A blur

I am so tired tonight I can hardly keep my eyes open. Ol was up at 4am with a nightmare, and I was never able to get back to sleep. I spent the day at school taking photographs of students new and old, some nervous, some utterly at home, some keen on talking, some inward and unsure as we all have been some or many times. Some of these bright faces I've known for up to six years; some of those are like my own nieces and nephews. When I interact with these children, I feel lucky that my own boys get to learn and spend time with them. 

I didn't bother counting how many of the same routes I drove on repeat today. I was just happy I could keep the windows rolled down, a fall breeze gusting through as (mostly) good music played. 

Sometime, ages ago, I made it to yoga. I had to leave early to be at school, but the 65 minutes I spent centered on my mat were tremendous. And I don't mean that in any way but literal. The woman next to me twice dropped bagged crystals from her cleavage -I am not kidding- and finally laid them all on her blanket. Beyond that momentary distraction (and, admittedly, the time I spent periodically throughout today pondering substantially-sized crystals housed in billowy mesh bags of various pastel hues tucked in a lycra yoga tank and yet still tumbling forth), I was so grateful for the quiet time in which I was to focus on me. My breath. My practice. My strength. My connection with all around me. Yoga. From the Sanskrit "yug" meaning to join, unite, yoke.

There's also an element of subjugation in that Sanskrit meaning, but I'm not going there. Except in the ways it makes me consider how often I do subjugate my needs to those of the loved ones I tend and the issues I care about and advocate for. Which are decisions I want to make. But still. It is essential to step back sometimes, and yet, despite decades of practice, I continue to find doing so a challenge.

Tom hugged me last night, and half-jokingly quoted from Good Will Hunting: "It's not your fault, it's not your fault." 

"It is!" I replied. "I never say 'no."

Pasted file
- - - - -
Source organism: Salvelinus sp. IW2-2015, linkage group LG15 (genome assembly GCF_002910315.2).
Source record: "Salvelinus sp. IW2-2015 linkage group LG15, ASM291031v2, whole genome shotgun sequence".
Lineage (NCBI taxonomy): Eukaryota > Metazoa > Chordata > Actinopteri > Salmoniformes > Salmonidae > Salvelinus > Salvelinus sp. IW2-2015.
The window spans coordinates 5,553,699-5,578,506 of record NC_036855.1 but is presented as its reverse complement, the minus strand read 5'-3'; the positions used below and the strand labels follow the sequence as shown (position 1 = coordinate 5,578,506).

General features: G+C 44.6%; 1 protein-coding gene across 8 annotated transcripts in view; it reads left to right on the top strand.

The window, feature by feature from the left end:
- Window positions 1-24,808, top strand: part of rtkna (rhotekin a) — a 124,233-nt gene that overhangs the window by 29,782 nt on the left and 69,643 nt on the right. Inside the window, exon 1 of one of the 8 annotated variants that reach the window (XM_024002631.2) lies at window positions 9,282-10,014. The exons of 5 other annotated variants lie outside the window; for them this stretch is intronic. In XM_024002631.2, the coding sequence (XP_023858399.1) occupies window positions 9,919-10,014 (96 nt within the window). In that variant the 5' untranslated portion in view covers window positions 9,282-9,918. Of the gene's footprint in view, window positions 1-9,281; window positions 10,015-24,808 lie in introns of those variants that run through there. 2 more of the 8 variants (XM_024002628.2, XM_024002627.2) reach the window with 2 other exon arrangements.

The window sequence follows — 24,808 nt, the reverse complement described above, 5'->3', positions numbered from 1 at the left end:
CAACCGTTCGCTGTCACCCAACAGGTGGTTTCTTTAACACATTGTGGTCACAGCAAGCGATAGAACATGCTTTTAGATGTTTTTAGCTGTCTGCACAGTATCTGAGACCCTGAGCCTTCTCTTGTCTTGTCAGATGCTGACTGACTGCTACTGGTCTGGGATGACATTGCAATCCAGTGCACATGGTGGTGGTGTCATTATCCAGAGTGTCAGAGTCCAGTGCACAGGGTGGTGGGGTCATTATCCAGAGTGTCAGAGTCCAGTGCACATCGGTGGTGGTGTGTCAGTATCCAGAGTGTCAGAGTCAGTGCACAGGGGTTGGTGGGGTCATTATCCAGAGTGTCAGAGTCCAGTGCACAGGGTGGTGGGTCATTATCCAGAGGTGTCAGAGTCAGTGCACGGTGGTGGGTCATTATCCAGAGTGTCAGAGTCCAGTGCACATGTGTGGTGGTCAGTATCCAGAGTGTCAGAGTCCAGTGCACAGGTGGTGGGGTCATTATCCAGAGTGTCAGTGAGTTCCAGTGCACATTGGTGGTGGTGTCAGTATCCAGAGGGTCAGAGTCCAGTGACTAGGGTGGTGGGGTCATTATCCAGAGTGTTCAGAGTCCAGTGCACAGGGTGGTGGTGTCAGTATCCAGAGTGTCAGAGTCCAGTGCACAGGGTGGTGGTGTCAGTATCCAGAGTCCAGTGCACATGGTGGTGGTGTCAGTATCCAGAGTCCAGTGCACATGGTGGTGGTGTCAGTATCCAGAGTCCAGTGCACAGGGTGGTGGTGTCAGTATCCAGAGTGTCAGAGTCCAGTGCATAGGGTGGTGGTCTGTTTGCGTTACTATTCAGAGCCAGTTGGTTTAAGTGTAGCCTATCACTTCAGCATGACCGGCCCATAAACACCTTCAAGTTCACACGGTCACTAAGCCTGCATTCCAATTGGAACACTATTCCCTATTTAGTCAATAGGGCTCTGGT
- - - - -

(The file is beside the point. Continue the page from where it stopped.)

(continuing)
"No, honey, I know that. I mean, it's not your fault if another volunteer doesn't step up. That doesn't mean you have to fill in."

Food for thought. But I am getting better.

The boys have had a marvelous first week of school. Their school. That dreamy, exceptional place whose cost makes me quiver but which always seems worth it. And god are we forever so damn fortunate to be able to do this. Truly. I think about the rather lousy education I had access to growing up, how flummoxed by everything I was when I got to college, how desperately I had to work to catch up. I learned so much during the catch up, but it was a bear of a challenge, would have been easier to build along the way instead of tacking up a foundation, shell, necessities, and an addition all on short notice. But alas. My lucky boys.

Today during my pictorial tour of the student body I happened across Ol's class. He didn't see me at first but I saw him. Racing across the playground, sweaty and mussed, eyes flashing with joy, voice without a care in the world calling out to old friends and brand new ones. He spotted me and ran over, draping himself atop and across me. "Oh, mama, I love to see you at school. I love you! Can I help you?"

Did I ever feel that gleeful and free in third grade? In second? In fourth? I am nearly certain I didn't. What about the glee I felt today in Ol's embrace? And in Jack's when I picked him up? Hard to articulate that, really.

And yet in this soft, fuzzy skein of love also threads a few strands of overwhelm, a chokehold that I thought would have loosened by now. No one tells you motherhood doesn't get easier. I mean, it does in some ways, but in others, no dice. 

We desperately needed to go to the grocery store this afternoon, after I'd left the lower school, raced to the middle school to get Jack, raced back to the lower school to get Ol. I had been gone from home since 8:30am and was sweaty and beat. And the thought of taking both kids with me to the market just before the 5pm crowd descended was not something that made me enthused. It made me feel yoked and overwhelmed and pissy about being out of milk. 

The kids were not badly behaved, but let's just say they weren't calm, either. We left with milk but also three pints of ice cream and the most bizarre assortment of items for "picnic dinner." And my head was spinning. I felt like one of those malfunctioning Fembots in Austin Powers, all blowing gaskets and puffs of smoke and lolling eyes. 

I don't have any words of wisdom to tidy this post up with. I feel rusty and dry here which vexes me to no end. But I made it to yoga, and I saw my boys in their elements today, and I helped out and met some new people and hugged lots of old friends and the greatest teachers who guided my children and are now friends, and I still managed to cook us all dinner and tuck my boys in. And there is a lot of love swirling around. Lots of memory of this day sixteen years ago when I lived in New York and a dark plume of smelly smoke and ash and char and destruction blew up the avenues towards my apartment. 

Out of darkness most always comes light, even when you can't see it for a bit. I see it today but boy am I tired. Hope y'all are well.